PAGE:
Japan Airlines said Friday it racked up a $1.5 billion loss and was seeking government help to fend off creditors as the beleaguered carrier struggles to recover from the travel industry's deepest slump in years.
The fate of Asia's largest airline was so uncertain that it abandoned any forecasts for the year _ a sign of the hardships it faces as it presses for a government bailout and mulls painful cost-cutting steps that could slash thousands of jobs.
Japan Airlines Corp., long seen as the country's flagship carrier, booked a 32.1 billion yen ($356.7 million) loss for the second quarter through September, bringing its red ink for the fiscal first half to 131.2 billion yen ($1.5 billion).
The first-half loss was its biggest ever for the period and a reversal from last year's profit. Quarterly revenues tumbled 26 percent to 429.0 billion yen ($4.8 billion) as international and domestic travel, as well as cargo traffic, all dropped over the first half.
Speculation had been high the company's management would be ousted over the poor performance. But JAL President Haruka Nishimatsu said he and other executives would stay on at least through the turnaround.
"We feel very great responsibility," he told local media.
Japan Airlines, battered by a collapse in travel brought on by the global slowdown and a swine flu outbreak, said it was approved for a government-orchestreated "turnaround procedure," which could help it delay its massive debts to creditors. As of this month, the company's interest-bearing debt stood at some $9.5 billion.
The airline did not give any details of its turnaround plan.
In working to restore its balance sheet, the company has been embroiled in talks with retired workers to slash pension benefits that critics say need to be a key part of the restructuring plan.
Last week, JAL said it will end 17 routes _ eight international, eight domestic and one cargo _ over the next couple years. It said it will also close four overseas offices and two offices in Japan as part of its drive to reduce costs.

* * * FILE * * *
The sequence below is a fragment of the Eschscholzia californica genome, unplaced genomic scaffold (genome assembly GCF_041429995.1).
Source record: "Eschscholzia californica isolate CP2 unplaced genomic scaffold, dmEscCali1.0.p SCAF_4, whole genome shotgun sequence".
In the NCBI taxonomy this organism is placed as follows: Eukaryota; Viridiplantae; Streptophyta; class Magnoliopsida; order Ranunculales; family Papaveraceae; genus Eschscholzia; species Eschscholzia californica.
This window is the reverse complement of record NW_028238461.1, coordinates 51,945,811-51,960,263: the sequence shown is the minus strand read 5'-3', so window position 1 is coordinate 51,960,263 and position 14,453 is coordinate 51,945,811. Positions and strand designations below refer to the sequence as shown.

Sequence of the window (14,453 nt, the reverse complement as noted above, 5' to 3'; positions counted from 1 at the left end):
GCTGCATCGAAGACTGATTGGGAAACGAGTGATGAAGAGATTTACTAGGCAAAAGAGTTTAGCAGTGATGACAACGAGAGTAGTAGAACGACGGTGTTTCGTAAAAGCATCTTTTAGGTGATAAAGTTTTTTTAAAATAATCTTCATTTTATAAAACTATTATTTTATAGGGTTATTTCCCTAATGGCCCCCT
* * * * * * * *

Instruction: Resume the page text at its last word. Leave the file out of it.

The latest turnaround is likely to involve job cuts, although the numbers are still unclear. Nishimatsu had earlier talked about reducing 5,800 jobs, or about 14 percent of JAL's global work force.
The company has been teetering for years, hammered by surging fuel prices, global competition and an image problem caused by a series of safety lapses. It had been gradually losing even Japanese customers to its local rival All Nippon Airways.
JAL also failed to be as nimble as some competitors in reducing unprofitable routes because it sought to preserve its status as a flagship carrier.
In recent years, its has tried to lower costs by cutting thousands of jobs, largely by attrition, introducing more fuel-efficient aircraft, focusing on premium business travelers, ending unprofitable routes and reducing the frequency of flights.
Also up in the air is the fate of Japan Airlines' global alliance, which it now has with American Airlines.
But it has been recently courted by Delta Air Lines to enter a rival alliance, which could bring in new investment money. Both U.S. carriers are drawn to JAL because of its valuable flights in China and Japan.
JAL has been American's partner since the mid-1990s. The companies sell each other's routes to their customers, share revenue and offer frequent-flier privileges to each other's passengers.
Nishimatsu said no decision has been made on a capital tie-up, but he said he will make a decision by the end of the year.
For the first half, the company said the number international passengers flying JAL slid 10 percent on year to 5.47 million people. Business travel declined because of the global slump, while a strong yen discouraged tourist traffic to Japan, the company said.
Shares of JAL, which reported after the close of trade, shed 1 percent finish at 106 yen ($1.2) on Friday.